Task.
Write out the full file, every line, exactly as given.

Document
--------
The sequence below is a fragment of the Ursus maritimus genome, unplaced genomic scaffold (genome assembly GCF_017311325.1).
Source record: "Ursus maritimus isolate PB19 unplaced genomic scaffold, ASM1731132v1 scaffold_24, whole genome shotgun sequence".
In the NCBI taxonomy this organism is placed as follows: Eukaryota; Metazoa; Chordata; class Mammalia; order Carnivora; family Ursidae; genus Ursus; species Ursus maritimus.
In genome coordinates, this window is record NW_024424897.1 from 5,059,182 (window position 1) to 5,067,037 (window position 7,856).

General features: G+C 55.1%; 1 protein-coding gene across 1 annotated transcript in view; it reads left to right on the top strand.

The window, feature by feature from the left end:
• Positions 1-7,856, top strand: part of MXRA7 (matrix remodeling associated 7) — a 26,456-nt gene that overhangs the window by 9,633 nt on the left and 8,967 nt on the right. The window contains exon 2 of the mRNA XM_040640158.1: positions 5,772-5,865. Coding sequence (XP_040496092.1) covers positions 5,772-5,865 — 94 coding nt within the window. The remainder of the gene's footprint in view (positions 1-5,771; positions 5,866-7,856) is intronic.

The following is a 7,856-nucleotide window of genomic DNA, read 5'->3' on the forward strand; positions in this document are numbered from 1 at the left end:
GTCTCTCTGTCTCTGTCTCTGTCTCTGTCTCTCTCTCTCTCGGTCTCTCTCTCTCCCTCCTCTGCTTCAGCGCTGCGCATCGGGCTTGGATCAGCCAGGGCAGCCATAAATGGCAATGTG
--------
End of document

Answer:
The sequence below is a fragment of the Ursus maritimus genome, unplaced genomic scaffold (genome assembly GCF_017311325.1).
Source record: "Ursus maritimus isolate PB19 unplaced genomic scaffold, ASM1731132v1 scaffold_24, whole genome shotgun sequence".
In the NCBI taxonomy this organism is placed as follows: Eukaryota; Metazoa; Chordata; class Mammalia; order Carnivora; family Ursidae; genus Ursus; species Ursus maritimus.
In genome coordinates, this window is record NW_024424897.1 from 5,059,182 (window position 1) to 5,067,037 (window position 7,856).

General features: G+C 55.1%; 1 protein-coding gene across 1 annotated transcript in view; it reads left to right on the top strand.

The window, feature by feature from the left end:
• Positions 1-7,856, top strand: part of MXRA7 (matrix remodeling associated 7) — a 26,456-nt gene that overhangs the window by 9,633 nt on the left and 8,967 nt on the right. The window contains exon 2 of the mRNA XM_040640158.1: positions 5,772-5,865. Coding sequence (XP_040496092.1) covers positions 5,772-5,865 — 94 coding nt within the window. The remainder of the gene's footprint in view (positions 1-5,771; positions 5,866-7,856) is intronic.

The following is a 7,856-nucleotide window of genomic DNA, read 5'->3' on the forward strand; positions in this document are numbered from 1 at the left end:
GTCTCTCTGTCTCTGTCTCTGTCTCTGTCTCTCTCTCTCTCGGTCTCTCTCTCTCCCTCCTCTGCTTCAGCGCTGCGCATCGGGCTTGGATCAGCCAGGGCAGCCATAAATGGCAATGTG